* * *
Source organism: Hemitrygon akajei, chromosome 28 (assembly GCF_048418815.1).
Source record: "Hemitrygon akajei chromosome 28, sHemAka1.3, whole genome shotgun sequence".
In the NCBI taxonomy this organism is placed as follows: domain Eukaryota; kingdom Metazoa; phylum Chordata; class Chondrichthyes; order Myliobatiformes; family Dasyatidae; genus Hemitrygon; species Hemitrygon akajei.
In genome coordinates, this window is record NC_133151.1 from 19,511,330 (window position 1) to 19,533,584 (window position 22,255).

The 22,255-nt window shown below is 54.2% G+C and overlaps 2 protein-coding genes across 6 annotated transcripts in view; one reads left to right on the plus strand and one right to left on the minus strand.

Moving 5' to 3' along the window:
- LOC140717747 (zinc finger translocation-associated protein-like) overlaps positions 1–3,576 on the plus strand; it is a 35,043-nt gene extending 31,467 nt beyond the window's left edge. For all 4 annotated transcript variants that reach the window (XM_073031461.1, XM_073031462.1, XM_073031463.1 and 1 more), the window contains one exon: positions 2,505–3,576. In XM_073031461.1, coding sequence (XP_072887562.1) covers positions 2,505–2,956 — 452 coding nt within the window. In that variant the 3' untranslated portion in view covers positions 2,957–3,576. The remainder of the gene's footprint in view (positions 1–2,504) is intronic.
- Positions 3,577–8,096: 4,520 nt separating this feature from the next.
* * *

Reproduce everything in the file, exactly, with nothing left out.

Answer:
Source organism: Hemitrygon akajei, chromosome 28 (assembly GCF_048418815.1).
Source record: "Hemitrygon akajei chromosome 28, sHemAka1.3, whole genome shotgun sequence".
In the NCBI taxonomy this organism is placed as follows: domain Eukaryota; kingdom Metazoa; phylum Chordata; class Chondrichthyes; order Myliobatiformes; family Dasyatidae; genus Hemitrygon; species Hemitrygon akajei.
In genome coordinates, this window is record NC_133151.1 from 19,511,330 (window position 1) to 19,533,584 (window position 22,255).

The 22,255-nt window shown below is 54.2% G+C and overlaps 2 protein-coding genes across 6 annotated transcripts in view; one reads left to right on the plus strand and one right to left on the minus strand.

Moving 5' to 3' along the window:
- LOC140717747 (zinc finger translocation-associated protein-like) overlaps positions 1–3,576 on the plus strand; it is a 35,043-nt gene extending 31,467 nt beyond the window's left edge. For all 4 annotated transcript variants that reach the window (XM_073031461.1, XM_073031462.1, XM_073031463.1 and 1 more), the window contains one exon: positions 2,505–3,576. In XM_073031461.1, coding sequence (XP_072887562.1) covers positions 2,505–2,956 — 452 coding nt within the window. In that variant the 3' untranslated portion in view covers positions 2,957–3,576. The remainder of the gene's footprint in view (positions 1–2,504) is intronic.
- Positions 3,577–8,096: 4,520 nt separating this feature from the next.